Can Argentina Consumers Boycott Their Way To Lower Prices?
As vegetable wholesalers around Buenos Aires ignore government calls to moderate prices, angry shoppers may resort to their last weapon.
BUENOS AIRES — Too much rain in the province of Buenos Aires is said to be making salad and vegetables unpalatable — not just because they taste bad, but for the outrageous prices.
Awed shoppers have witnessed the price of onions, for example, shoot up by 465% over the course of a year, leading consumer groups to threaten a boycott, which Argentines have used before to successfully bring prices back down.
Adela, a retiree living in the capital's district of San Cristóbal, recently went to a grocery store to buy a kilogram of tomatoes, two heads of lettuce, half a kilo of onions and a green pepper. "That's 80 pesos," or more than 7.50 euros, the grocer told the gobsmacked customer, who had to leave some of the produce behind. A year ago, the same vegetables would have cost only 34 pesos, or 3.30 euros.
"No retiree can afford this," Adela says.
The prices of commonly consumed vegetables have shot up in recent days compared to a year ago, apparently with utter disregard for the government's "cared prices," or price-control initiatives. In addition, buyers complain the overpriced vegetables are "tasteless."
In the case of onions, the price has risen from about 6.7 pesos (0.65 euro) a kilo in August 2014, to 10 pesos (0.96 euro) last January to now 35-40 pesos (1.80-2 euros) in recent days. The "cared price" theoretically agreed between retailers and the government is 8.20 pesos a kilo, but nobody can find onions at that price anywhere. The situation with lettuce is similar.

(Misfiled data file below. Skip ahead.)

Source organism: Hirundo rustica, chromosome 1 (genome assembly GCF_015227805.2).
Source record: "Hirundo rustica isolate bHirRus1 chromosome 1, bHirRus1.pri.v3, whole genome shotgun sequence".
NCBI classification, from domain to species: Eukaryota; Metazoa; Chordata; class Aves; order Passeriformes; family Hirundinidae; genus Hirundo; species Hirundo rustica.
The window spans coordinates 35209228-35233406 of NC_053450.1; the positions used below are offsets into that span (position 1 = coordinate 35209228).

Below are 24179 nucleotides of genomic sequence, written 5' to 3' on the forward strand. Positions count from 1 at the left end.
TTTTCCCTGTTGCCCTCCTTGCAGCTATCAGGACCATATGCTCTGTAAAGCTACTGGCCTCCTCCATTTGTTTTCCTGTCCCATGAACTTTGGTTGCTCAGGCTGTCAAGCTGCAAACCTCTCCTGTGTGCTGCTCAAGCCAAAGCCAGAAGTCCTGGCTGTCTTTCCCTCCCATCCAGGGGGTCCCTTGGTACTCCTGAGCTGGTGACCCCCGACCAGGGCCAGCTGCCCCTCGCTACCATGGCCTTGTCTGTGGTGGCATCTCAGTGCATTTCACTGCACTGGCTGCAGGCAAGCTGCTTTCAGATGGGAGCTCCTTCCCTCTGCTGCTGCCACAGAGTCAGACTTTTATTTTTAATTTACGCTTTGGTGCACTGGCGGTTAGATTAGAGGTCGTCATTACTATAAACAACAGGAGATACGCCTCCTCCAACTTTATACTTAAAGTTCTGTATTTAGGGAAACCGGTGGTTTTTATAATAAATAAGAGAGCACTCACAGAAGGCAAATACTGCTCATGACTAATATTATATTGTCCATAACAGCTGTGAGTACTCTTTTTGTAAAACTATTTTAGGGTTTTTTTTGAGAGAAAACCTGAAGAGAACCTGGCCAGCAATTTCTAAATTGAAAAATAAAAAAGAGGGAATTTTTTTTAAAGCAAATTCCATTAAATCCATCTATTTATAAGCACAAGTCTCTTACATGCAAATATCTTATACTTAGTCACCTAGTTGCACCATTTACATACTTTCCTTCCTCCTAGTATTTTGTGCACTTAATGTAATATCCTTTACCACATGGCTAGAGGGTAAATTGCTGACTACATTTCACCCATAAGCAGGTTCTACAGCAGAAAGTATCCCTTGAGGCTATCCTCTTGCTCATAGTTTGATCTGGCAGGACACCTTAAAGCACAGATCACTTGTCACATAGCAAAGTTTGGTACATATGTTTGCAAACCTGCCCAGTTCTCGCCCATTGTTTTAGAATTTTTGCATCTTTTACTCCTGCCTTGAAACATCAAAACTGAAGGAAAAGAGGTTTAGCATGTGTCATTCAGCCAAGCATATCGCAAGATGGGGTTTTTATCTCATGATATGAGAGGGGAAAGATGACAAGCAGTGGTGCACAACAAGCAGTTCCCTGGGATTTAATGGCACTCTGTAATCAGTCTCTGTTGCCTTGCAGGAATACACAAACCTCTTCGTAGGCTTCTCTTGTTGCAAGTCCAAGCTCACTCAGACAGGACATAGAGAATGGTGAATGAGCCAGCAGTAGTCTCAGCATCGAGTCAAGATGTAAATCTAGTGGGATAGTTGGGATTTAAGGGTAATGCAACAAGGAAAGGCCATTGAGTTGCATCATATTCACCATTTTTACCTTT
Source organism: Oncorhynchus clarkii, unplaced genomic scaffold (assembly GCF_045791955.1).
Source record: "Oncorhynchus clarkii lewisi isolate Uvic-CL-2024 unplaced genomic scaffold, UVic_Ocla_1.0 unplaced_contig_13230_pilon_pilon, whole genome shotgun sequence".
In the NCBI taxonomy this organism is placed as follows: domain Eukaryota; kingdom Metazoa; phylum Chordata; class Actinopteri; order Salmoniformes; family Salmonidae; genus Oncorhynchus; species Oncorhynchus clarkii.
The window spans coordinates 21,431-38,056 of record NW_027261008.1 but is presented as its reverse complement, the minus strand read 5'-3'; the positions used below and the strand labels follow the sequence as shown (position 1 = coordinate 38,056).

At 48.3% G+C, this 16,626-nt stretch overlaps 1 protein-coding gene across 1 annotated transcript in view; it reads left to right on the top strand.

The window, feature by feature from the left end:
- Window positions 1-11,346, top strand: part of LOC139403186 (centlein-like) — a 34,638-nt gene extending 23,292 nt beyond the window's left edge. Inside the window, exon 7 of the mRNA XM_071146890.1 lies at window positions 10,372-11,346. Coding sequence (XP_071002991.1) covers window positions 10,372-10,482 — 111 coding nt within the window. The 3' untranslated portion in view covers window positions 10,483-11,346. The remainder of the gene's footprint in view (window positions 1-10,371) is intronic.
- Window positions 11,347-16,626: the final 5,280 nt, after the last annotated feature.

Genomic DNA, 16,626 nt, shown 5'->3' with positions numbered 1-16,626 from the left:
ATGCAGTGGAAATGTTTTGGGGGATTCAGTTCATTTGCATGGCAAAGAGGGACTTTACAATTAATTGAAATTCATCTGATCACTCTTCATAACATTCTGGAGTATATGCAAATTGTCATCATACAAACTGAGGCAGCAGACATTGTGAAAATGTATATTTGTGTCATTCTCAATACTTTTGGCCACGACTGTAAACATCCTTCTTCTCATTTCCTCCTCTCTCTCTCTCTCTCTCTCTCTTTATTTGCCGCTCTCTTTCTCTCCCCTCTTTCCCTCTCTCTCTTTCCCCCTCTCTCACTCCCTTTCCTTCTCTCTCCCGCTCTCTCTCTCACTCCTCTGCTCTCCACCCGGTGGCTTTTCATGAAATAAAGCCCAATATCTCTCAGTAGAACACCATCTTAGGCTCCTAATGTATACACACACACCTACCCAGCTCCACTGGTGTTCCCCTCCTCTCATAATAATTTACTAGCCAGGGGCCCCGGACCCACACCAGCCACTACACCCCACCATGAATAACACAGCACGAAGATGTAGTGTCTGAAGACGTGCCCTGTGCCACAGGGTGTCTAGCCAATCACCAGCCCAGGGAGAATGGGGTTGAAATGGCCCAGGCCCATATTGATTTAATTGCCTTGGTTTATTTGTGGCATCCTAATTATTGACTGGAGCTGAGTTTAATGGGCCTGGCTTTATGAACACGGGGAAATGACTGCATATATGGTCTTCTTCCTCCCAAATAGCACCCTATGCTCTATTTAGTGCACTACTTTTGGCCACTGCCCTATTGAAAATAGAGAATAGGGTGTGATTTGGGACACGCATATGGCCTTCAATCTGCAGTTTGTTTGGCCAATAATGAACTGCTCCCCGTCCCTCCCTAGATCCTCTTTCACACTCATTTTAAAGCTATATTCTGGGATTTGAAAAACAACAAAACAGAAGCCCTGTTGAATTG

With tomatoes, the "cared" price is 13 pesos a kilo (0.66 euro), though it is usually seen in shops at 23 (1.16 euro). Clarín shopped around for green peppers, finding them at between 47 and 60 pesos (4.5-5.70 euros) per kilo, double the government's suggested price and 77% more expensive than a year ago.
Wholesalers have blamed rainfall and recent, severe flooding in cultivation areas in the Buenos Aires Province for produce being spoiled this way, but consumer groups suspect opportunist "speculation." One grocer from the Colegiales neighborhod says that the wholesale price of onions at the Central Market had risen from 150 pesos a bag to 500.
"Nobody is going to buy two kilos like they used to, with this kind of price," another grocer said. "Some people come and buy just one onion." Others, he adds, buy other vegetables and "some buy nothing and become angry, like it's my fault." Consumer associations have urged people not to buy products that have risen so sharply in price, to hasten a return to "normality."
"The same way a consumer boycott swiftly reduced at other times the prices of tomatoes and pumpkins, we need to undertake the same peaceful, but effective measure, to bring onions back to a fair price," Héctor Polino of Consumidores Libres says.
Sandra González, from another consumer group, agrees. "There is a lot of fuss right now as vegetables have become so expensive, and in addition they're either tasteless or horrible." The taste issue is particularly affecting tomatoes.
Businesses are angry too, and not just the groceries that have seen sales drop. Restaurants, pizzerias and pie shops are also threatening that their menus will change if prices don't go down.